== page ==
Morphological and cuticular features of Cunninghamia protokonishii were examined, studying the original material and additional fossils that were collected from the earliest Miocene to the early Pleistocene of Japan and Korea. The species is characterized by foliar morphology that superficially resembles C. konishii, but differs by large terminal seed cones and seeds, which are more similar to C. lanceolata. Cuticle of C. protokonishii shows a wide range of anatomical variability compared to the extant two species that include epidermal cell size, stomata distribution, and orientation. Based on foliar morphology, C. protokonishii can be distinguished from all other known fossil and extant species of Cunninghamia described so far. Distribution of C. protokonishii was mostly confined to the Japanese islands, with neighboring areas in Korea and southern Sakhalin. It appeared in eastern Asia by the earliest Miocene—a time prior to the opening of the Sea of Japan—and persisted until the Mio-Pliocene on the Japanese islands.
Tazawa, J., 2017: An early Carboniferous (late Visean) brachiopod fauna from Tairagai in the Yokota area, South Kitakami Belt, Japan. Paleontological Research, Vol.21 No.4, 329-346. doi:10.2517/ 2016PR033.
In this paper, a brachiopod fauna (the Tairagai fauna), consisting of 11 species in 11 genera, is described from the uppermost part of the Odaira Formation at Tairagai in the Yokota area, South Kitakami Belt, northeastern Japan. The age of the fauna is identified as the late Visean (early Carboniferous). Palaeobiogeographically, the Tairagai fauna has a close affinity with those of western Europe (the UK, Germany and Belgium), central Russia (southern Urals and Kuznetsk Basin), Kazakhstan, Kirgiz and northwestern China (Xinjiang and Gansu). The South Kitakami region probably located near the North China block in the Late Palaeozoic, and tectonically belongs to the CAOB.
Tsubamoto, T., Kunimatsu, Y., Sakai, T., Saneyoshi, M., Shimizu, D., Morimoto, N., Nakaya, H. and Nakatsukasa, M., 2017: Listriodontine suid and tragulid artiodactyls (Mammalia) from the upper Miocene Nakali Formation, Kenya. Paleontological Research, Vol.21 No.4, 347-357. doi:10.2517/ 2016PR034.
Two rare artiodactyl mammals from the basal upper Miocene Nakali Formation (ca. 10 Ma) of central Kenya are described. They are cf. Listriodon sp. (Suidae, Listriodontinae) and Dorcatherium cf. pigotti (Ruminantia, Tragulidae), which are the first discoveries of a listriodontine and a tragulid in the formation. Cf. Listriodon sp. is represented by a talonid of a lower molar that has a strongly lophodont hypolophid. Although this listriodontine material is fragmentary, it is comparable in morphology and size to large and fully lophodont species of the genus Listriodon, such as L. splendens and L. pentapotamiae theobaldi. If the Nakali specimen proves to be phyletically closely related to these two species, it indicates that a highly derived lineage of Listriodon existed in East Africa around 10 Ma, implying a possible migration of this lineage from Europe/Asia to East Africa during the middle or earliest late Miocene. Dorcatherium cf. pigotti is represented by DP4 (or M1) and a mandible with p3–m3, which are comparable in size to those of D. pigotti among the African species of the genus. Although the genus Dorcatherium and species D. pigotti are common taxa in the early to middle Miocene of Africa, they are rarely found in the late Miocene. This is the second record of the genus in the late Miocene of Africa, reinforcing evidence that Dorcatherium existed until the basal late Miocene in East Africa.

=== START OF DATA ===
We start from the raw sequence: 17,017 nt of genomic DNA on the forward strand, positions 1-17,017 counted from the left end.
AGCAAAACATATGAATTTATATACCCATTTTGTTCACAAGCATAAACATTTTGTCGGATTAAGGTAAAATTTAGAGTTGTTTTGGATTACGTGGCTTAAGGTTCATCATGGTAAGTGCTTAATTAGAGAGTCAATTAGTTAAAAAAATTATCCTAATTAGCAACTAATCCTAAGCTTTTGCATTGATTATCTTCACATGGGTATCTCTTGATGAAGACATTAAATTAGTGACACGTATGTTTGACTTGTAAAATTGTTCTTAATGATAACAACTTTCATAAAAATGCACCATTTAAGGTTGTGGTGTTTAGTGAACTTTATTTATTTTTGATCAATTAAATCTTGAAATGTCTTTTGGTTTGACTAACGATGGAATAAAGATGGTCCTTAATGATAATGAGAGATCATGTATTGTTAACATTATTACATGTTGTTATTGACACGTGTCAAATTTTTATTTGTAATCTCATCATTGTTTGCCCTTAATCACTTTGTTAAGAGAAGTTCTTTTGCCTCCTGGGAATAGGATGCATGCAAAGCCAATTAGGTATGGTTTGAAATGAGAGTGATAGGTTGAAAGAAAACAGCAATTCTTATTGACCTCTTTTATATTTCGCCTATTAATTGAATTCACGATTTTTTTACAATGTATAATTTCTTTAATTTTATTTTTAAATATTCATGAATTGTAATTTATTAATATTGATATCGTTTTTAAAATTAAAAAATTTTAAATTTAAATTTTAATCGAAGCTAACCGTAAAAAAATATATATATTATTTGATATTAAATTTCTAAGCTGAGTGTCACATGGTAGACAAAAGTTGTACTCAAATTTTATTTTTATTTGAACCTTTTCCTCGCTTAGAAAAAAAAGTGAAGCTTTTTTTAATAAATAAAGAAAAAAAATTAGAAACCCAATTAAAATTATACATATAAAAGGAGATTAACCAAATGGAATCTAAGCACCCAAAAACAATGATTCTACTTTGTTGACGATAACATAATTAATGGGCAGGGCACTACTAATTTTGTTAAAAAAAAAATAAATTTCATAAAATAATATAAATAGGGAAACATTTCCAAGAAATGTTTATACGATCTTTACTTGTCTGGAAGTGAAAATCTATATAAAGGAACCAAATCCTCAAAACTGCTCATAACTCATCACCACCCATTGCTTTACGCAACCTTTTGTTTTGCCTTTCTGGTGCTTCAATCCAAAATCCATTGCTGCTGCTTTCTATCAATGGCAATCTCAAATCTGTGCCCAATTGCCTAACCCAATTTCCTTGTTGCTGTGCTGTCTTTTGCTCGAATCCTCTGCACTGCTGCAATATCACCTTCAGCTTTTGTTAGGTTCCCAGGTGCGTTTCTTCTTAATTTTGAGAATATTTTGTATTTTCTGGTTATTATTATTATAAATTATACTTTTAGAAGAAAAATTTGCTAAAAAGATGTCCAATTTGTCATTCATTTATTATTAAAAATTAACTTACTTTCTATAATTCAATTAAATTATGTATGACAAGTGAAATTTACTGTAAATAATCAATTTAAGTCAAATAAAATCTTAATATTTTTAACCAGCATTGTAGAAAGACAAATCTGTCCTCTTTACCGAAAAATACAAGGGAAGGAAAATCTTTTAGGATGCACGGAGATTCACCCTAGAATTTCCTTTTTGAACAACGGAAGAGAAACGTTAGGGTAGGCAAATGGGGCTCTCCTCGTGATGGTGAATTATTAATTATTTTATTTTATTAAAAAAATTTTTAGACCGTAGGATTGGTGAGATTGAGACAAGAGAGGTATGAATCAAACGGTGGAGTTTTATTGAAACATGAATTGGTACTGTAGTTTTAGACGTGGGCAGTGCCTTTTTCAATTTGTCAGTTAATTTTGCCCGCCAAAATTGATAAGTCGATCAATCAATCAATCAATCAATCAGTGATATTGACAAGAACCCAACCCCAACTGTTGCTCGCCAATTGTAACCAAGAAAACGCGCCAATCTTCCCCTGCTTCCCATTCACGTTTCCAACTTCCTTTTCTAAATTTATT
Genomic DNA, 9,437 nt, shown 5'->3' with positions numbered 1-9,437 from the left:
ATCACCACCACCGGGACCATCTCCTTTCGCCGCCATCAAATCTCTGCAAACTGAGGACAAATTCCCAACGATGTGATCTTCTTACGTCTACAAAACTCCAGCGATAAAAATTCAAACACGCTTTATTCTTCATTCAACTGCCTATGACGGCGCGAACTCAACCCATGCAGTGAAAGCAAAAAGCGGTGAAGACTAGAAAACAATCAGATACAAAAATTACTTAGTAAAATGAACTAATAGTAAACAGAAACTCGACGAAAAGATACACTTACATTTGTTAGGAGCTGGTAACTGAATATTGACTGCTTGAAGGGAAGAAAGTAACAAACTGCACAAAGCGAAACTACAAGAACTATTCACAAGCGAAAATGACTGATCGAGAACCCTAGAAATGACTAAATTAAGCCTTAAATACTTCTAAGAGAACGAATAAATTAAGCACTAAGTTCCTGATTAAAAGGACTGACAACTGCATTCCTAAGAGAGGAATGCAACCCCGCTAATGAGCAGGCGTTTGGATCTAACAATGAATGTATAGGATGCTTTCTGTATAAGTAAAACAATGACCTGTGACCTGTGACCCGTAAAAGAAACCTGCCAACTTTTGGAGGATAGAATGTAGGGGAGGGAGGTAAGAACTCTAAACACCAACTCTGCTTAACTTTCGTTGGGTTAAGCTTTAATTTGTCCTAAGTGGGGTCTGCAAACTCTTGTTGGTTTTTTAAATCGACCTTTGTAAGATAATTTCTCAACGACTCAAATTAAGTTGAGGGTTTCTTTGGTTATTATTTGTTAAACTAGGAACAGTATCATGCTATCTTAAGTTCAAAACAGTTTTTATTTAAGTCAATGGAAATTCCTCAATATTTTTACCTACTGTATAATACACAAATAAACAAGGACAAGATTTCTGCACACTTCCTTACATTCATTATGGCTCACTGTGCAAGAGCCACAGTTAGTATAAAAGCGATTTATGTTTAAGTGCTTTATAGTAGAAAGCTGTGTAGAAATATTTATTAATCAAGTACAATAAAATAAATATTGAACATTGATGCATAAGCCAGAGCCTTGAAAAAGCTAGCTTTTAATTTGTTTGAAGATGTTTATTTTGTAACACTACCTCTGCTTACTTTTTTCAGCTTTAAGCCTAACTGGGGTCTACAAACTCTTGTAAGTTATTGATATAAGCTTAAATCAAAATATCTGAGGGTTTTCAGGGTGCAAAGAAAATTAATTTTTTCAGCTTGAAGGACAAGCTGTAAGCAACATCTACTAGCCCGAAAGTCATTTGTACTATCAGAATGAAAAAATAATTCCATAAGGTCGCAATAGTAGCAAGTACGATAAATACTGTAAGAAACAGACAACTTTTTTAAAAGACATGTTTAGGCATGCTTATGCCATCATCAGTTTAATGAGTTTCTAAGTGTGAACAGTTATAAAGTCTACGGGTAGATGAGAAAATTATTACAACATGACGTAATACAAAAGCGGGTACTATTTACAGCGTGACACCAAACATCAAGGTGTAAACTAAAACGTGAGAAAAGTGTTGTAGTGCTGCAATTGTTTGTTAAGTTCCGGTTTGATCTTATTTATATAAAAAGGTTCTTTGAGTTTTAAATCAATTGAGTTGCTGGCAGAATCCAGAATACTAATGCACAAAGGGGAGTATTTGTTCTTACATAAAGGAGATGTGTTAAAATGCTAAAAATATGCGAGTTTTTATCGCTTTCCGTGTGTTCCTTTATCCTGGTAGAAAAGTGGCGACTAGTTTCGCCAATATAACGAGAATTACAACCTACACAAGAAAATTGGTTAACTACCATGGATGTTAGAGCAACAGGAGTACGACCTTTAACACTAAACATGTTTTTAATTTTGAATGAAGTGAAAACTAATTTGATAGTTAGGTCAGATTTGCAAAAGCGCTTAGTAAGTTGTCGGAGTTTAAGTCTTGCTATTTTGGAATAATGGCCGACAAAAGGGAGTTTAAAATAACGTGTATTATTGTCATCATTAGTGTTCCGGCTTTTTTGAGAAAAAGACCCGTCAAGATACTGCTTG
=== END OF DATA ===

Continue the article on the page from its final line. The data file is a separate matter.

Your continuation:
Asato, K., Kase, T., Ono, T., Sashida, K. and Agematsu, S., 2017: Morphology, Systematics and Paleoecology of Shikamaia, Aberrant Permian Bivalves (Alatoconchidae: Ambonychioidea) from Japan. Paleontological Research, Vol.21 No.4, 358-379. https://doi.org/10.2517/2017PR002. https://doi.org/10.2517/2017PR002